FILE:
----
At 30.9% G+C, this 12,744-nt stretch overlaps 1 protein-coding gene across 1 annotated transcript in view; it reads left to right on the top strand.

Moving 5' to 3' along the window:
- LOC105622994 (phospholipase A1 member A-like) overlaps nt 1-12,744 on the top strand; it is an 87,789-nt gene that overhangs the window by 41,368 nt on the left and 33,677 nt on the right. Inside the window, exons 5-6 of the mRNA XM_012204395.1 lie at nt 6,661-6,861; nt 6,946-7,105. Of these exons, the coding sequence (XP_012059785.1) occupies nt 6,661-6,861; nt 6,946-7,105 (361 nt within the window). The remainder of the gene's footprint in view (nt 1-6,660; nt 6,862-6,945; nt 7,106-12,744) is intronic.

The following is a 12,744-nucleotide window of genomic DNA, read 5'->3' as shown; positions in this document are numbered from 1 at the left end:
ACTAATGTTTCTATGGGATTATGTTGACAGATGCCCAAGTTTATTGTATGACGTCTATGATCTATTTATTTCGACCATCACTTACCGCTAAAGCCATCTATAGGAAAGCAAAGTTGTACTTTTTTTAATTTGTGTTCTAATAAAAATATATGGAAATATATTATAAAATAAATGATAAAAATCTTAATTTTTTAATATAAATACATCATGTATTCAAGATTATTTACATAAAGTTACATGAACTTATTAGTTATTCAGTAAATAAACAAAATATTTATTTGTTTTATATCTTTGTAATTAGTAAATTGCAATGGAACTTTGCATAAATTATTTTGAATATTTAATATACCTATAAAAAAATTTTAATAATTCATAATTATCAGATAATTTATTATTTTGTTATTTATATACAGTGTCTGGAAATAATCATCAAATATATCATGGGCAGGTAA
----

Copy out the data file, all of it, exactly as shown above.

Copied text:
At 30.9% G+C, this 12,744-nt stretch overlaps 1 protein-coding gene across 1 annotated transcript in view; it reads left to right on the top strand.

Moving 5' to 3' along the window:
- LOC105622994 (phospholipase A1 member A-like) overlaps nt 1-12,744 on the top strand; it is an 87,789-nt gene that overhangs the window by 41,368 nt on the left and 33,677 nt on the right. Inside the window, exons 5-6 of the mRNA XM_012204395.1 lie at nt 6,661-6,861; nt 6,946-7,105. Of these exons, the coding sequence (XP_012059785.1) occupies nt 6,661-6,861; nt 6,946-7,105 (361 nt within the window). The remainder of the gene's footprint in view (nt 1-6,660; nt 6,862-6,945; nt 7,106-12,744) is intronic.

The following is a 12,744-nucleotide window of genomic DNA, read 5'->3' as shown; positions in this document are numbered from 1 at the left end:
ACTAATGTTTCTATGGGATTATGTTGACAGATGCCCAAGTTTATTGTATGACGTCTATGATCTATTTATTTCGACCATCACTTACCGCTAAAGCCATCTATAGGAAAGCAAAGTTGTACTTTTTTTAATTTGTGTTCTAATAAAAATATATGGAAATATATTATAAAATAAATGATAAAAATCTTAATTTTTTAATATAAATACATCATGTATTCAAGATTATTTACATAAAGTTACATGAACTTATTAGTTATTCAGTAAATAAACAAAATATTTATTTGTTTTATATCTTTGTAATTAGTAAATTGCAATGGAACTTTGCATAAATTATTTTGAATATTTAATATACCTATAAAAAAATTTTAATAATTCATAATTATCAGATAATTTATTATTTTGTTATTTATATACAGTGTCTGGAAATAATCATCAAATATATCATGGGCAGGTAA